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Greg Xu

WOW that's Greg's thoughts!

on Tue Mar 27, 2018 10:18 pm
Existentialism deems that existence is the precondition of essence. There would be no essence without existence. In this novel, Nexus-6 androids clearly exist, for they have their own thoughts and actions. Therefore, they might have an essence.

But what is their essence, if there is one? Thinking of a knief, its essence is its blade. But how do we define living beings' essence? Even an animal has quite a few sorts of essences. And, in this novel, even more so, for animals can symbolize people's social status. If an animal, in this post World War Terminus, cannot justify its master's social status, we can then presumably say that this animal would no longer be considered an animal, either by its master or by any other person. When it comes to androids, its essence is quite clearly defined, however. That is, an android must be an assistant (or, in fact, a slave) to a human being (or a few human beings). If an android abandons its essence of serving people, it is considered at large, which would lead to compulsory "retirement". However, this essence is still defined by humans, which means there are flaws in this definition. For example, we cannot say that an escaped andy is not an android, though it is neither serving humans nor is a pile of "retired" scrap. Things become blurry, especially for the advanced andys, the Nexus-6.

Before finally defining the essence of androids, let's first see how this world defines a human's essence. People in this post-WWT era are bound to take the empathy test. Those who fail it are not essentially considered human beings, but rather, "chickenhead". A chickenhead is deprived of basic rights of humans in this world--to migrate. This is like how criminals do not get to vote in our world--they are deprived of a right every other adult has. Usually, a criminal is not fully considered men, for the society has the right to take life from them, but not from normal people. Likewise, chickenheads are not considered men in this novel's world, for society applies legal deprivation of human rights to them.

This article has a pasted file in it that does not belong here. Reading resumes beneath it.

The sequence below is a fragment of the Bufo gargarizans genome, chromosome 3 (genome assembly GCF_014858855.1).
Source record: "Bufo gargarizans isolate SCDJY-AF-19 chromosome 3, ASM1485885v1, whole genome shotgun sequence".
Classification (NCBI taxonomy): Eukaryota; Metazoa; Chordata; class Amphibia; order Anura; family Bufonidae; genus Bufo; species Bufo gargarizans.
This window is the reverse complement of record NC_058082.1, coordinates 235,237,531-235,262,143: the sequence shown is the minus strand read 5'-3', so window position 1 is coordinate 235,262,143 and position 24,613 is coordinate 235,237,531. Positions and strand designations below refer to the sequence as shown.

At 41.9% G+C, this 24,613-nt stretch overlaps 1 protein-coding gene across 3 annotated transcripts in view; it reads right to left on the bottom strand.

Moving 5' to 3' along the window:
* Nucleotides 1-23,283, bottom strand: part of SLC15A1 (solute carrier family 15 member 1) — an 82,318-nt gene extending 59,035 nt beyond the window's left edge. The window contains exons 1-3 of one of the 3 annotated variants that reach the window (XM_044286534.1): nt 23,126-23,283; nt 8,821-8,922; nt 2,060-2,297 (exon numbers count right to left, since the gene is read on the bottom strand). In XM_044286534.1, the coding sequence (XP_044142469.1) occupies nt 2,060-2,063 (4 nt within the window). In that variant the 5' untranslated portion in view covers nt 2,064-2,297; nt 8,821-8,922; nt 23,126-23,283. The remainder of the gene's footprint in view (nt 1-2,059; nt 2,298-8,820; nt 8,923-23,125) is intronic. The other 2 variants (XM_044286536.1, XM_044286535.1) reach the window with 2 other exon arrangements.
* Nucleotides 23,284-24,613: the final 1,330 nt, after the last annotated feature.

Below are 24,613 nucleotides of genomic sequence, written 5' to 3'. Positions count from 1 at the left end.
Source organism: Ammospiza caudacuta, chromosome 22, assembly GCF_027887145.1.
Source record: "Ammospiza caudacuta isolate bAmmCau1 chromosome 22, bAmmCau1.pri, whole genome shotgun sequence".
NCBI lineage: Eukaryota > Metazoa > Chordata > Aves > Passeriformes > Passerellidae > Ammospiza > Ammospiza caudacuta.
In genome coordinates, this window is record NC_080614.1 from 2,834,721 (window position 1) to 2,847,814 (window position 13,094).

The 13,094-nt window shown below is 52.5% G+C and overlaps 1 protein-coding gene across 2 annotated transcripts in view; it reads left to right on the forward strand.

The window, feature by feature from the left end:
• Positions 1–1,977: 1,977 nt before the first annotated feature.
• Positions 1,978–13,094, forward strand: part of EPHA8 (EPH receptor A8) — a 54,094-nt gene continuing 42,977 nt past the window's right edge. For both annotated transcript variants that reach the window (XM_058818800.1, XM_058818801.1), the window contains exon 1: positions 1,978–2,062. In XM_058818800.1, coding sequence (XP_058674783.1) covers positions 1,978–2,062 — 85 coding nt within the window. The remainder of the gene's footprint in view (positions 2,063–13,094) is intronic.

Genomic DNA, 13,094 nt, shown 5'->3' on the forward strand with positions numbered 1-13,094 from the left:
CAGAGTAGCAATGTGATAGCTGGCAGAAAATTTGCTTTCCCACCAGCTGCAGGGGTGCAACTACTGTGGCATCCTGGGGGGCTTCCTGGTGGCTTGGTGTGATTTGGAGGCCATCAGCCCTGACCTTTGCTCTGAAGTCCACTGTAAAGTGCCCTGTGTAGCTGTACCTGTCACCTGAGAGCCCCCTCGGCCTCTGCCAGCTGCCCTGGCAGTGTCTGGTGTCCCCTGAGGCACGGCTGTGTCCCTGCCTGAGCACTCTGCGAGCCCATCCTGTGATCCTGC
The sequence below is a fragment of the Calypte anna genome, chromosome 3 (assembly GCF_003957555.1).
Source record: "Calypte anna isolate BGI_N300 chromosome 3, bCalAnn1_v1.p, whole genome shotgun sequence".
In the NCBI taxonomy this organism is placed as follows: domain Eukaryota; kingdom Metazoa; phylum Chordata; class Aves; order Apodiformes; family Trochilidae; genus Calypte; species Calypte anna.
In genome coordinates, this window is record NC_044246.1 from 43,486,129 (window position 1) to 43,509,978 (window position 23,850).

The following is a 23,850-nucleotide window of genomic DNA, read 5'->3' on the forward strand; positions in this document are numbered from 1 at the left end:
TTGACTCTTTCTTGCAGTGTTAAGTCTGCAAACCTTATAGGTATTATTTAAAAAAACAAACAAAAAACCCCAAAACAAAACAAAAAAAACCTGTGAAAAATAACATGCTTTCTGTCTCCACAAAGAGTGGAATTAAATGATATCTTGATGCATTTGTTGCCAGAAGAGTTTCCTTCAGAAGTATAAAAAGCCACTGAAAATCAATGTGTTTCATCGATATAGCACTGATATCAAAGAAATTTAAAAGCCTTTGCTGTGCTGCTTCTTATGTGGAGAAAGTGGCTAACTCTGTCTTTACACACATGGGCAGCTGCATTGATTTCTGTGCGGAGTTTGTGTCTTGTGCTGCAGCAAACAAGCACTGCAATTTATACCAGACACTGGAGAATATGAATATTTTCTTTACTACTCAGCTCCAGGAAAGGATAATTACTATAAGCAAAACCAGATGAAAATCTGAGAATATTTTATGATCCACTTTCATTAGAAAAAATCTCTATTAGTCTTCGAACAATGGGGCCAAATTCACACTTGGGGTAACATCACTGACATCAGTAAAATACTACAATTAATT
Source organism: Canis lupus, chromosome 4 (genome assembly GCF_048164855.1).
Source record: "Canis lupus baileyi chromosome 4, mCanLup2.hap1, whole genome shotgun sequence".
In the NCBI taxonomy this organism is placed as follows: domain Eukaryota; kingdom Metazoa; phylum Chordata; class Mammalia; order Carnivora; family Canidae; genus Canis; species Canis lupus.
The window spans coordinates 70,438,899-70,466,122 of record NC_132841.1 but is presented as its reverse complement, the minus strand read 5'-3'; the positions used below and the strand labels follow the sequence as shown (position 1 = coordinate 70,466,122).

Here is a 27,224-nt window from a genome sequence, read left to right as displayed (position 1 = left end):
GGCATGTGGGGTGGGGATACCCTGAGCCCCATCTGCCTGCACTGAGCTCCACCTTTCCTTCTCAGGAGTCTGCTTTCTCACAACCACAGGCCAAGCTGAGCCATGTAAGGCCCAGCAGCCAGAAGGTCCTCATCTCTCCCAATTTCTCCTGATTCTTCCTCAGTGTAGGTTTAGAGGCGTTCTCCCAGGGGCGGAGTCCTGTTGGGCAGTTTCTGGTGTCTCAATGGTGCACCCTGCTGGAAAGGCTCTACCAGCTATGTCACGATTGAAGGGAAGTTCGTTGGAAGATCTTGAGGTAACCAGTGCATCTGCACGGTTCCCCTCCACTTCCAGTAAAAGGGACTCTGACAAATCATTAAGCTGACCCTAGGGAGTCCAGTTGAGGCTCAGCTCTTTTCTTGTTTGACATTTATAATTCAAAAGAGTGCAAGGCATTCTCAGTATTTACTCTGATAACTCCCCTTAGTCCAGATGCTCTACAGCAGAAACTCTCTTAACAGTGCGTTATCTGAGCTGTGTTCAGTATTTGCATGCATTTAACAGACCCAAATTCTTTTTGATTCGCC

Then let's go back to the Nexus-6 andys. The Nexus-6 andys are far more advanced than any other type of android, which is why they are so dangerous. However, we do not yet fully see their inner nature, so we cannot put an from-our-perspective essence to them yet. But a sure thing is, they have in common that they struggle for themselves. And in this struggling against humans and for their own livings, the Nexus-6 androids gain essence. We do not yet know how they will behave after the possible elimination of human beings, for andys' actions are hard to perceive or predict due to the fact that they have no emotions. Nonetheless, for now, every struggle they undergo strengthens their essence. It is the struggle that tells them, "Hey there, you are an android! See? You're in an struggle with humans! Remember that, and don't stop fighting!"

In conclusion, for now, the safest definition of the Nexus-6 androids' essence is their fighting against humans. But after that, their essence is not yet predictable.
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Re: WOW that's Greg's thoughts!

on Thu Mar 29, 2018 8:31 am
Greg introduces some concepts mentioned in the novel and analyzes some elements. His careful thought about the essence of androids is intricate. Actually, I totally agree with Greg's idea that androids do have essence and their essence change from serving as a servant to struggling for themselves. However, I think the journal prompt needs further and more specific examples involving Rachel to better support and explain the thought. I've also got a question: Chickenheads are deprived of so much rights from the society, so how can they find their essence?